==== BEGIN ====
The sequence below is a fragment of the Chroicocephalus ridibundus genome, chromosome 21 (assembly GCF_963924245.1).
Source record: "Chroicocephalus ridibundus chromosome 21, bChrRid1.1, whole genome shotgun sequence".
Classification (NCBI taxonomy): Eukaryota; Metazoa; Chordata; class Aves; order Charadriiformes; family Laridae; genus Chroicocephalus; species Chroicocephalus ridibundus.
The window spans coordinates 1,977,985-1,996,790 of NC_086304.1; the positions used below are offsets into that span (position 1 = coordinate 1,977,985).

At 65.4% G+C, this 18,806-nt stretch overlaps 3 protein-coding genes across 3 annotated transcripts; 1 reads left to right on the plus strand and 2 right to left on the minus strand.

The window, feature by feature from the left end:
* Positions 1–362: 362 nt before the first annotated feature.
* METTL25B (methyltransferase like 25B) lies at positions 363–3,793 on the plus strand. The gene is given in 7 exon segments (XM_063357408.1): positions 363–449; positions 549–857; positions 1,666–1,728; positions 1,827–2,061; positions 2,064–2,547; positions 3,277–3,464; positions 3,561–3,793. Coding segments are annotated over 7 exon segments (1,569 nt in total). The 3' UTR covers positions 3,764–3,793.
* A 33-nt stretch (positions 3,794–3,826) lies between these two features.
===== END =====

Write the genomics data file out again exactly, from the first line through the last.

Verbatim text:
The sequence below is a fragment of the Chroicocephalus ridibundus genome, chromosome 21 (assembly GCF_963924245.1).
Source record: "Chroicocephalus ridibundus chromosome 21, bChrRid1.1, whole genome shotgun sequence".
Classification (NCBI taxonomy): Eukaryota; Metazoa; Chordata; class Aves; order Charadriiformes; family Laridae; genus Chroicocephalus; species Chroicocephalus ridibundus.
The window spans coordinates 1,977,985-1,996,790 of NC_086304.1; the positions used below are offsets into that span (position 1 = coordinate 1,977,985).

At 65.4% G+C, this 18,806-nt stretch overlaps 3 protein-coding genes across 3 annotated transcripts; 1 reads left to right on the plus strand and 2 right to left on the minus strand.

The window, feature by feature from the left end:
* Positions 1–362: 362 nt before the first annotated feature.
* METTL25B (methyltransferase like 25B) lies at positions 363–3,793 on the plus strand. The gene is given in 7 exon segments (XM_063357408.1): positions 363–449; positions 549–857; positions 1,666–1,728; positions 1,827–2,061; positions 2,064–2,547; positions 3,277–3,464; positions 3,561–3,793. Coding segments are annotated over 7 exon segments (1,569 nt in total). The 3' UTR covers positions 3,764–3,793.
* A 33-nt stretch (positions 3,794–3,826) lies between these two features.